Missouri Public Service Commissioners Chairman Robert Kenney said Monday he’ll leave the PSC on Aug. 7, at the end of his six-year term.

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Pastor keeps smiling

One of three “preachers’ kids,” Marcus Sage decided in high school in Oregon he wasn’t going to be a preacher himself.

2015 Relay for Life raises $165,000

The American Cancer Society’s Jefferson City Relay for Life raised $165,000, as of the Closing Ceremony at 2 a.m. Saturday.

Jefferson City Public Schools move closer to November vote

Aug. 25. That’s the deadline for the Jefferson City Public Schools’ Board of Education to tell the Cole and Callaway County clerks they want to hold a special election in November.

Budget bills include Mid-Missouri projects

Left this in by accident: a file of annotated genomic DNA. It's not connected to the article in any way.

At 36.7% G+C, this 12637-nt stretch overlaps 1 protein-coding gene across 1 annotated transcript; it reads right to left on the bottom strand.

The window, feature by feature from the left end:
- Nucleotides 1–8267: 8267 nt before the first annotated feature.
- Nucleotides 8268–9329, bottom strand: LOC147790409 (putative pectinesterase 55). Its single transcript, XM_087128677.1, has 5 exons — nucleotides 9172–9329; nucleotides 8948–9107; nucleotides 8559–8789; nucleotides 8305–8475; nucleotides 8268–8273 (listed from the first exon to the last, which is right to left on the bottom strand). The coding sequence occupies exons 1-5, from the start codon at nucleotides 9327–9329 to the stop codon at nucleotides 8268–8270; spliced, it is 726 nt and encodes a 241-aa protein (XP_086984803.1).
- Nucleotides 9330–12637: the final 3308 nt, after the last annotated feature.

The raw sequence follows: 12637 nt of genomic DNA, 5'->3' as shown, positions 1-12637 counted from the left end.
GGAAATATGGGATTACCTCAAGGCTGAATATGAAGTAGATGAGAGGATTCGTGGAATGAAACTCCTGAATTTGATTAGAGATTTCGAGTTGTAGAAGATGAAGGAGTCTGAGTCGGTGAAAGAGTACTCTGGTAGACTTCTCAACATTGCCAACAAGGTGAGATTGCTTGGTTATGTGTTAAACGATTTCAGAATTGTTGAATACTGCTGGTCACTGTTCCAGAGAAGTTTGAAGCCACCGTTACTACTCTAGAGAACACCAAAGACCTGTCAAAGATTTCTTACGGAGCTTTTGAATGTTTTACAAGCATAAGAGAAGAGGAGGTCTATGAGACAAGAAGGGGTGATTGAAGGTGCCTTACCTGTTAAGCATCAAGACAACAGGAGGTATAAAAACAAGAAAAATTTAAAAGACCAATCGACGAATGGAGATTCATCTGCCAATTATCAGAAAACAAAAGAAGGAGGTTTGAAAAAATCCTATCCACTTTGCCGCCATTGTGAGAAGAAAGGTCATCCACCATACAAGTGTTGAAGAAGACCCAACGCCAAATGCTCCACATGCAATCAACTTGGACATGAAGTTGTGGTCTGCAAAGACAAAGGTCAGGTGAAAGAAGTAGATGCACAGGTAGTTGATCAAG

Mid-Missouri will see a number of projects after Gov. Jay Nixon on Friday signed three of the budget bills lawmakers passed a month ago.

Lincoln developing study agreements in Asia

In the early 1990s, then-President Wendell Rayburn said Lincoln University had the “most-integrated campus” in the United States.

Groups: Racial disparity report should mark end of bias and beginning of change

Monday’s state attorney general’s report on traffic stops and racial profiling didn’t tell people of color anything they didn’t already know, members of several Mid-Missouri groups told reporters Wednesday.

Osage County fares better in follow-up audit report

State Auditor Nicole Galloway said Tuesday that Osage County government has improved some of its financial operations and is working to improve others.

Mid-Missouri schools do well in bus safety inspections

If they issued a letter grade, Mid-Missouri public schools’ buses would earn an A for passing the Highway Patrol’s bus safety inspections this spring.

'Activist' sues state over 2014 law

Opposes wide-ranging ‘Christmas tree’ bill